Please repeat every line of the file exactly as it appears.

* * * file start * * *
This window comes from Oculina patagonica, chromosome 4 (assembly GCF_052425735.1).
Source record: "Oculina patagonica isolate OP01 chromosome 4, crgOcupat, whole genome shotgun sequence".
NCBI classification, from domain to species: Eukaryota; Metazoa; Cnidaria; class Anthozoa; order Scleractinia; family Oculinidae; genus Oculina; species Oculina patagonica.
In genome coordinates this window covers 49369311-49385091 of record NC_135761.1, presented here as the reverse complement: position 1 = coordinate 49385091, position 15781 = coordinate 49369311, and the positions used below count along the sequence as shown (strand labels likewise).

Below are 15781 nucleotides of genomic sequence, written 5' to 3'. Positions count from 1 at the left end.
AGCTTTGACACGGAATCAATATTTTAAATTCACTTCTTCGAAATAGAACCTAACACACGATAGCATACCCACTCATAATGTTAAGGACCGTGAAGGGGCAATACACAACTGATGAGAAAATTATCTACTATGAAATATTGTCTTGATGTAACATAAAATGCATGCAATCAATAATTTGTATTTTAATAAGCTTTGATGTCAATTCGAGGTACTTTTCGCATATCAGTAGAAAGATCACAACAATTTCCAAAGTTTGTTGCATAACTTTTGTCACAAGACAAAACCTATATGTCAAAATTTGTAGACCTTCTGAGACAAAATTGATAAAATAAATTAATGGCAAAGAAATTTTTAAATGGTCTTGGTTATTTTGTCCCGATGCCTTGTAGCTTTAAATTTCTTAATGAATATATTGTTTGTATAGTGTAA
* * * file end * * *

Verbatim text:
This window comes from Oculina patagonica, chromosome 4 (assembly GCF_052425735.1).
Source record: "Oculina patagonica isolate OP01 chromosome 4, crgOcupat, whole genome shotgun sequence".
NCBI classification, from domain to species: Eukaryota; Metazoa; Cnidaria; class Anthozoa; order Scleractinia; family Oculinidae; genus Oculina; species Oculina patagonica.
In genome coordinates this window covers 49369311-49385091 of record NC_135761.1, presented here as the reverse complement: position 1 = coordinate 49385091, position 15781 = coordinate 49369311, and the positions used below count along the sequence as shown (strand labels likewise).

Below are 15781 nucleotides of genomic sequence, written 5' to 3'. Positions count from 1 at the left end.
AGCTTTGACACGGAATCAATATTTTAAATTCACTTCTTCGAAATAGAACCTAACACACGATAGCATACCCACTCATAATGTTAAGGACCGTGAAGGGGCAATACACAACTGATGAGAAAATTATCTACTATGAAATATTGTCTTGATGTAACATAAAATGCATGCAATCAATAATTTGTATTTTAATAAGCTTTGATGTCAATTCGAGGTACTTTTCGCATATCAGTAGAAAGATCACAACAATTTCCAAAGTTTGTTGCATAACTTTTGTCACAAGACAAAACCTATATGTCAAAATTTGTAGACCTTCTGAGACAAAATTGATAAAATAAATTAATGGCAAAGAAATTTTTAAATGGTCTTGGTTATTTTGTCCCGATGCCTTGTAGCTTTAAATTTCTTAATGAATATATTGTTTGTATAGTGTAA